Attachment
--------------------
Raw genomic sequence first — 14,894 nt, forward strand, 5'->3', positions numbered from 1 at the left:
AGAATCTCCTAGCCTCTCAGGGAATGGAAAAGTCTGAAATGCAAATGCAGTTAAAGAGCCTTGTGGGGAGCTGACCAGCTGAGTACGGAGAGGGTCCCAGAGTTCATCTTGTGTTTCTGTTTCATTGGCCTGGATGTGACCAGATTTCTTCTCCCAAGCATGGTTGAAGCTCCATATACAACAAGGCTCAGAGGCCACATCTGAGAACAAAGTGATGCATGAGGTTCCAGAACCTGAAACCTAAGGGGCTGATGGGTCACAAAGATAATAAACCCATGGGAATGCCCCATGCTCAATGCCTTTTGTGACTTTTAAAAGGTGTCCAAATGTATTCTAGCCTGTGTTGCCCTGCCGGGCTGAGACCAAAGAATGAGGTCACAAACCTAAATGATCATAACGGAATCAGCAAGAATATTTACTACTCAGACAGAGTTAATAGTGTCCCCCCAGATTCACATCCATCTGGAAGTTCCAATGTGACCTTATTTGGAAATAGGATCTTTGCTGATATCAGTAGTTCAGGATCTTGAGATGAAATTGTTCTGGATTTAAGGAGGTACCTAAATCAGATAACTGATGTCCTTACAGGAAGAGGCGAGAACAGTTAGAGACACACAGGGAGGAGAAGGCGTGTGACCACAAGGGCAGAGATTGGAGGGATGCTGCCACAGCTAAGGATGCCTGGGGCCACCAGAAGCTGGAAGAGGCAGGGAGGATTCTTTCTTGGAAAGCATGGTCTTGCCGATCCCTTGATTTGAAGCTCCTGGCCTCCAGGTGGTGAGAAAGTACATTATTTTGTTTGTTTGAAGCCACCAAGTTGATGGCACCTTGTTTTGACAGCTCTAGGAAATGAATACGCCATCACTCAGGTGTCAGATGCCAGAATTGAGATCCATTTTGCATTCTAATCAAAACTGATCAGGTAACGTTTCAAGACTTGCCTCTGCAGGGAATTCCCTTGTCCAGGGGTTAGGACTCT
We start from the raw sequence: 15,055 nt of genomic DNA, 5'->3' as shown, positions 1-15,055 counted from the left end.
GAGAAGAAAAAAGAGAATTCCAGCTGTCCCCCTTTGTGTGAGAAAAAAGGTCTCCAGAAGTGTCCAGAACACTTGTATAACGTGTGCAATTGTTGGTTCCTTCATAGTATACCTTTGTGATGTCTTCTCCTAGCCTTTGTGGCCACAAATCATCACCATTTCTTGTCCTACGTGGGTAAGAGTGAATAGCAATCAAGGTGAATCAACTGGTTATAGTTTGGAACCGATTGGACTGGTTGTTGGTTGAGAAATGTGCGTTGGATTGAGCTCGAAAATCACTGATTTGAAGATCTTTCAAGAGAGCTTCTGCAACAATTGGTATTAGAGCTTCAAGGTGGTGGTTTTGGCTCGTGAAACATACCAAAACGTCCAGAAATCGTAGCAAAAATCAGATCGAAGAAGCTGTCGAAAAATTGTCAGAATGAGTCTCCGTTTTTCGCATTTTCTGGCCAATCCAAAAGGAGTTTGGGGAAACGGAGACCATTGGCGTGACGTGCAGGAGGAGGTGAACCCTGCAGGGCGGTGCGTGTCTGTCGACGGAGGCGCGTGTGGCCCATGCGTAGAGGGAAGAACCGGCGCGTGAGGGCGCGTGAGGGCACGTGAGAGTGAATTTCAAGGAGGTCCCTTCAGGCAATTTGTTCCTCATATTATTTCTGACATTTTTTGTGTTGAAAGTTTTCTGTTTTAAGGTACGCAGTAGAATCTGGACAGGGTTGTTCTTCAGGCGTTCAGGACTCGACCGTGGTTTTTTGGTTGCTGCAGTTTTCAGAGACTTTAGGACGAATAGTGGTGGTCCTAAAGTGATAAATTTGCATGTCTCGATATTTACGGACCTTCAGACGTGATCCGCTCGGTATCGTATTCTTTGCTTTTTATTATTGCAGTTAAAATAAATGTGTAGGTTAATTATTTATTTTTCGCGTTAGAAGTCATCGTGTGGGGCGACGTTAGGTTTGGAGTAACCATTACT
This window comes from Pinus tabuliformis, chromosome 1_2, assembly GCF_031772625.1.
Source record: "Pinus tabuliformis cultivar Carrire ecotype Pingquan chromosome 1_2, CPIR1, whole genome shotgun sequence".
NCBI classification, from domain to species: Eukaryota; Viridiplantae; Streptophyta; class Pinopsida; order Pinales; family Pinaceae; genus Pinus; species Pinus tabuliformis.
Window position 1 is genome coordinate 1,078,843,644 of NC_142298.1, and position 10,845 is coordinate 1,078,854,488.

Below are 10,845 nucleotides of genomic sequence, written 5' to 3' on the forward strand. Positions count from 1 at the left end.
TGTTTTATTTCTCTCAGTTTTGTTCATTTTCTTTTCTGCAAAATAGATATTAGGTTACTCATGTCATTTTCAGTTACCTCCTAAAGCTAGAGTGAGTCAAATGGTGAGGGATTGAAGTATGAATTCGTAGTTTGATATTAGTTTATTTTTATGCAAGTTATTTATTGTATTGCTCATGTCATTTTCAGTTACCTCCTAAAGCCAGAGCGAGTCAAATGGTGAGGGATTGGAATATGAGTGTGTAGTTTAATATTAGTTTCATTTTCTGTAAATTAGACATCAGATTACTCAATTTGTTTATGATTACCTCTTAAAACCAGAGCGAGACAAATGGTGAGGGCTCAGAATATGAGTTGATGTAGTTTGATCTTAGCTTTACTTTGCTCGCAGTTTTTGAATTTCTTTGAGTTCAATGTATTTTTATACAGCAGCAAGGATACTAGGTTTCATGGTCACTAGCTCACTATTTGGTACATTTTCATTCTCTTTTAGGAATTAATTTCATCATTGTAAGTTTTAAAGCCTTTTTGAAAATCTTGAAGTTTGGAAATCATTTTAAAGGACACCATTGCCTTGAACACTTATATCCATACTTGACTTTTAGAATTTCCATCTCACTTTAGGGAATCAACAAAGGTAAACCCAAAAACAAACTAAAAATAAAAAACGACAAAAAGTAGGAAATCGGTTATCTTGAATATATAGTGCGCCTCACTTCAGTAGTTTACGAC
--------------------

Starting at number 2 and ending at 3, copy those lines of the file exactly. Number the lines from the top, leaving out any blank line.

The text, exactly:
AGAATCTCCTAGCCTCTCAGGGAATGGAAAAGTCTGAAATGCAAATGCAGTTAAAGAGCCTTGTGGGGAGCTGACCAGCTGAGTACGGAGAGGGTCCCAGAGTTCATCTTGTGTTTCTGTTTCATTGGCCTGGATGTGACCAGATTTCTTCTCCCAAGCATGGTTGAAGCTCCATATACAACAAGGCTCAGAGGCCACATCTGAGAACAAAGTGATGCATGAGGTTCCAGAACCTGAAACCTAAGGGGCTGATGGGTCACAAAGATAATAAACCCATGGGAATGCCCCATGCTCAATGCCTTTTGTGACTTTTAAAAGGTGTCCAAATGTATTCTAGCCTGTGTTGCCCTGCCGGGCTGAGACCAAAGAATGAGGTCACAAACCTAAATGATCATAACGGAATCAGCAAGAATATTTACTACTCAGACAGAGTTAATAGTGTCCCCCCAGATTCACATCCATCTGGAAGTTCCAATGTGACCTTATTTGGAAATAGGATCTTTGCTGATATCAGTAGTTCAGGATCTTGAGATGAAATTGTTCTGGATTTAAGGAGGTACCTAAATCAGATAACTGATGTCCTTACAGGAAGAGGCGAGAACAGTTAGAGACACACAGGGAGGAGAAGGCGTGTGACCACAAGGGCAGAGATTGGAGGGATGCTGCCACAGCTAAGGATGCCTGGGGCCACCAGAAGCTGGAAGAGGCAGGGAGGATTCTTTCTTGGAAAGCATGGTCTTGCCGATCCCTTGATTTGAAGCTCCTGGCCTCCAGGTGGTGAGAAAGTACATTATTTTGTTTGTTTGAAGCCACCAAGTTGATGGCACCTTGTTTTGACAGCTCTAGGAAATGAATACGCCATCACTCAGGTGTCAGATGCCAGAATTGAGATCCATTTTGCATTCTAATCAAAACTGATCAGGTAACGTTTCAAGACTTGCCTCTGCAGGGAATTCCCTTGTCCAGGGGTTAGGACTCT
We start from the raw sequence: 15,055 nt of genomic DNA, 5'->3' as shown, positions 1-15,055 counted from the left end.